Music: Andrew Lloyd Webber
Based on ‘Old Possum’s Book of Practical Cats’ by T.S. Elliot
Original Director: Trevor Nunn
Tour Direction: Chrissie Cartwright
Reviewer: John Roberts
CATS is one of the biggest hits in musical theatre but it very never nearly got off the ground due to not being able to raise the capital needed for the show to go ahead, however miracles do happen and the show went on to break box office records in the UK and across the water on Broadway.
Based on the poems of T.S. Elliot, CATS is a curious beast, with very little in terms of a progressive narrative, the production relies heavily on dance and song to hold its audiences attention and it manages its aims quite successfully – the thin storyline is based around a group of cats meeting together at the Jellicle Ball and then deciding who to chose to give them an extra life or a “second chance”.
John Napier’s stunning junkyard set which trips out into the auditorium is beautifully detailed, cereal boxes and shoes all created to size adds a brilliant touch and the final elevation is one of the best seen on the touring circuit. Howard Eaton’s lighting design evokes the midnight hour perfectly, shadows are ever present and the delight of the cats meeting is matched wonderfully through the unique and quirky use of “circus style” light bulbs around the set.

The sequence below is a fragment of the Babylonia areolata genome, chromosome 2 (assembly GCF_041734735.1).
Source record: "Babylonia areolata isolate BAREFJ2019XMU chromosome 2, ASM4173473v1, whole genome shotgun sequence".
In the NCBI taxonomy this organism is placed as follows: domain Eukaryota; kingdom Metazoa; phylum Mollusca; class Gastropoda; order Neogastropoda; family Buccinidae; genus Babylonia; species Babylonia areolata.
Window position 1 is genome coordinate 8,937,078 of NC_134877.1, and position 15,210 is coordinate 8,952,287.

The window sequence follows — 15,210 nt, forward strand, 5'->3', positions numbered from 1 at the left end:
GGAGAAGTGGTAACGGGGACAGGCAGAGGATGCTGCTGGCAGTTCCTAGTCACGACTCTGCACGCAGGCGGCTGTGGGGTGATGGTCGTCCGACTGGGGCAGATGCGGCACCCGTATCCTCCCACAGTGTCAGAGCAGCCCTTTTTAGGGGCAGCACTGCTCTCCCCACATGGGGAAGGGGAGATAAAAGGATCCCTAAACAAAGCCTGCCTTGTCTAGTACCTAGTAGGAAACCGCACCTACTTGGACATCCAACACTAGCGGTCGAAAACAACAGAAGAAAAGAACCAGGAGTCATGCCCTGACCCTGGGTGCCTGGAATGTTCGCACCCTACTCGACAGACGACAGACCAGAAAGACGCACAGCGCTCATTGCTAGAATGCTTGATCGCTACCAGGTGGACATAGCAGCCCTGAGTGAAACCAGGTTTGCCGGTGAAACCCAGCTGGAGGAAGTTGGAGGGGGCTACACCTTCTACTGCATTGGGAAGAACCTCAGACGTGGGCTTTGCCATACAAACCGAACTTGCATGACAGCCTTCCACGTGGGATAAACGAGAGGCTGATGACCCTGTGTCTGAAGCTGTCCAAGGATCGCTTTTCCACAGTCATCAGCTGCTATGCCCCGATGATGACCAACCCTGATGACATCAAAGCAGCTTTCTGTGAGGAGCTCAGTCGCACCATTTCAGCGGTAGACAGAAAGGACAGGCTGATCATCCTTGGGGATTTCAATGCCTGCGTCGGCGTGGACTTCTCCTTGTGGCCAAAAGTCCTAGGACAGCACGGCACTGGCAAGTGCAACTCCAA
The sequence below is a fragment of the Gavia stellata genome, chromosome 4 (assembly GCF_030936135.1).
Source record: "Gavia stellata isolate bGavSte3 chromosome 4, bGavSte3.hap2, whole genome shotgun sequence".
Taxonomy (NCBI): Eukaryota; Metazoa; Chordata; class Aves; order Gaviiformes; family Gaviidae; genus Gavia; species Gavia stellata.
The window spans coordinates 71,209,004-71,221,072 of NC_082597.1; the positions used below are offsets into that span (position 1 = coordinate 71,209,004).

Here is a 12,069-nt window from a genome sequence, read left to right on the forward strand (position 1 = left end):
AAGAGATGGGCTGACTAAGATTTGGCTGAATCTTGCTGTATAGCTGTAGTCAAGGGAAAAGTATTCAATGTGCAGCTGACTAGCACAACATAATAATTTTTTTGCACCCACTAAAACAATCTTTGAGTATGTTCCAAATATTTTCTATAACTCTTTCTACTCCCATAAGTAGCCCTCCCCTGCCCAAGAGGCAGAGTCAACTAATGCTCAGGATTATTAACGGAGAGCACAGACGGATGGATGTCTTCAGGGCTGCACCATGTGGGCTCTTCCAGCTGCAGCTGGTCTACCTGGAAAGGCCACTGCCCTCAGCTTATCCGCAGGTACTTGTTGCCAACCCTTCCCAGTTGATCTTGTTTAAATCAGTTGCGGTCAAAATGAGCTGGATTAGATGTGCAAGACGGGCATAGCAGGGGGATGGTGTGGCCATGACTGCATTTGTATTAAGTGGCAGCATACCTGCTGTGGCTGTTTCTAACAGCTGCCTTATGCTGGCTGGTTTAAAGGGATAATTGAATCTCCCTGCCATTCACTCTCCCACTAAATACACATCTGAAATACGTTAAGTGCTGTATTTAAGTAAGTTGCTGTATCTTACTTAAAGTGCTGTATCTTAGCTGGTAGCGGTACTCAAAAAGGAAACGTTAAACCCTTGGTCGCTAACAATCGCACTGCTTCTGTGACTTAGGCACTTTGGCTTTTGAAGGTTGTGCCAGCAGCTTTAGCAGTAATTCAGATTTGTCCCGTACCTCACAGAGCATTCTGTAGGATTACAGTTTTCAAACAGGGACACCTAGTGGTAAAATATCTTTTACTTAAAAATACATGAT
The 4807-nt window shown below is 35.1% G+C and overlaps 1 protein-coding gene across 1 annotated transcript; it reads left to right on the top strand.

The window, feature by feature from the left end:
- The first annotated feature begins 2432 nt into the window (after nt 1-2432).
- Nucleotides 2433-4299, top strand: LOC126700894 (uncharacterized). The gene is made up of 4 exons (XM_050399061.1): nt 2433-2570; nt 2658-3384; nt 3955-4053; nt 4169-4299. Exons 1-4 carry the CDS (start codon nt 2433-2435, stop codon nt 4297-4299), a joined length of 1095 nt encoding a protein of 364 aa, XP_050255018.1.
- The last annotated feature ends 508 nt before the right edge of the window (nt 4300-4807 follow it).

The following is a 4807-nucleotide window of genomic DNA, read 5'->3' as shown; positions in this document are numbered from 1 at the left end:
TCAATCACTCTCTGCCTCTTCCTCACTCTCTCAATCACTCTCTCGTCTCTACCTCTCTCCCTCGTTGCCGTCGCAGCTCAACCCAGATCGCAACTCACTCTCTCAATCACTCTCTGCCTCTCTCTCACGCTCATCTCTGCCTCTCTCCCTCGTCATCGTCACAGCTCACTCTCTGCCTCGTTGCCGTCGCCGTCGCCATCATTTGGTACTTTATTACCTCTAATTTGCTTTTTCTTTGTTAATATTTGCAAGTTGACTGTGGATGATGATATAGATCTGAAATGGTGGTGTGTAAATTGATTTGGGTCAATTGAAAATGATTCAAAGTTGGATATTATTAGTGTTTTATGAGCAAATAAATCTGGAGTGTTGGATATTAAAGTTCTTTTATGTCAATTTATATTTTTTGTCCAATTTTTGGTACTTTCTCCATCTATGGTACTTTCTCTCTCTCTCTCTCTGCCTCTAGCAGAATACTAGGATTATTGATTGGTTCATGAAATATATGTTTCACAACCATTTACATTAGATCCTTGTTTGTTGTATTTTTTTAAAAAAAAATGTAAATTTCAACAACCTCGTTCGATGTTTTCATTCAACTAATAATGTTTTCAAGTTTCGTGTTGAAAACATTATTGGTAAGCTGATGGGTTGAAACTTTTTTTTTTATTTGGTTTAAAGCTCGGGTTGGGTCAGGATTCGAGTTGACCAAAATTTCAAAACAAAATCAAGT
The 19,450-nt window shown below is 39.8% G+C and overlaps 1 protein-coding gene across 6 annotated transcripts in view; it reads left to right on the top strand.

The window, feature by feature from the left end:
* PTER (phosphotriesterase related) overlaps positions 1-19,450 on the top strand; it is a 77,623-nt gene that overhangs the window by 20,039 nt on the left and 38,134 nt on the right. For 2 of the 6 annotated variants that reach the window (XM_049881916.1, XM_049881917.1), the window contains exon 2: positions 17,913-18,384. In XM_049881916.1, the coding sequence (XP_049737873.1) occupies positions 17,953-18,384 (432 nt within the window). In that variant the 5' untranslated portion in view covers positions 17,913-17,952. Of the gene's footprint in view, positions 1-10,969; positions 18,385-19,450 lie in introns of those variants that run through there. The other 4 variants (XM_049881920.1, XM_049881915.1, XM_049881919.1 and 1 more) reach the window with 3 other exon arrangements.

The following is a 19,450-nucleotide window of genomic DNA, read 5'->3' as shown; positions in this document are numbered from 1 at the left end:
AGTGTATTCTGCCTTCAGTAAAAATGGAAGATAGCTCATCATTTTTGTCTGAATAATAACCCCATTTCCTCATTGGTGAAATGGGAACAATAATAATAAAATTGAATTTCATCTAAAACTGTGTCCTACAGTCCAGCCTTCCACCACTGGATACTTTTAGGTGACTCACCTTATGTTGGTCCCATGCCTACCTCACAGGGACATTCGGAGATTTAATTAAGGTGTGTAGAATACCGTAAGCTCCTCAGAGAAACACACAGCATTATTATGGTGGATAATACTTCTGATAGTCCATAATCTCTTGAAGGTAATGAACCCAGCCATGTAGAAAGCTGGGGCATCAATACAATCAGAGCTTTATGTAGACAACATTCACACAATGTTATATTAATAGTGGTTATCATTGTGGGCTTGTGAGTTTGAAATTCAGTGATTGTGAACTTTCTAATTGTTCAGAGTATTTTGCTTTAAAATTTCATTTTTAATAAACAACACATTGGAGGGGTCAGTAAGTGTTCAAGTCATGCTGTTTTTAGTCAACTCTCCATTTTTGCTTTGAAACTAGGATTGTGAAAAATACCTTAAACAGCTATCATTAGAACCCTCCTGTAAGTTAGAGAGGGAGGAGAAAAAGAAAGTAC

Strong performances are given throughout from the cast producing a tight feline clowder, however Ross Finnie’s cheeky Skimbleshanks stands out strong, while Oliver Saville’s Rum Tum Tugger oozes charisma from the moment he struts onto the stage. A trio of fantastic performances come courtesy of Paul F Monaghan’s renditions of Bustopher Jones/Asparagus and Growl Tiger, and in one of the strongest renditions of the song I have ever heard Sophia Ragavelas stuns the crowd into silence with her powerful and emotional ‘Memory’.
The real star of the show however is Gillian Lynne’s danced through choreography, always slick, stylised and considered, the depth of movement realised with crystal clear conviction.
Under the musical direction of Adrian Kirk the CATS orchestra of only eight sounded rich and full (one suspects that the odd click track was added in order to fill out the orchestrations) and faultless in execution including a jolly ‘Jellicle Ball’.
Overall CATS is a warm and enjoyable show but like Old Dueteronomy the show feels a little old and warn out and probably in need of a refresh seen most recently in productions such as Les Miserables and Phantom of the Opera.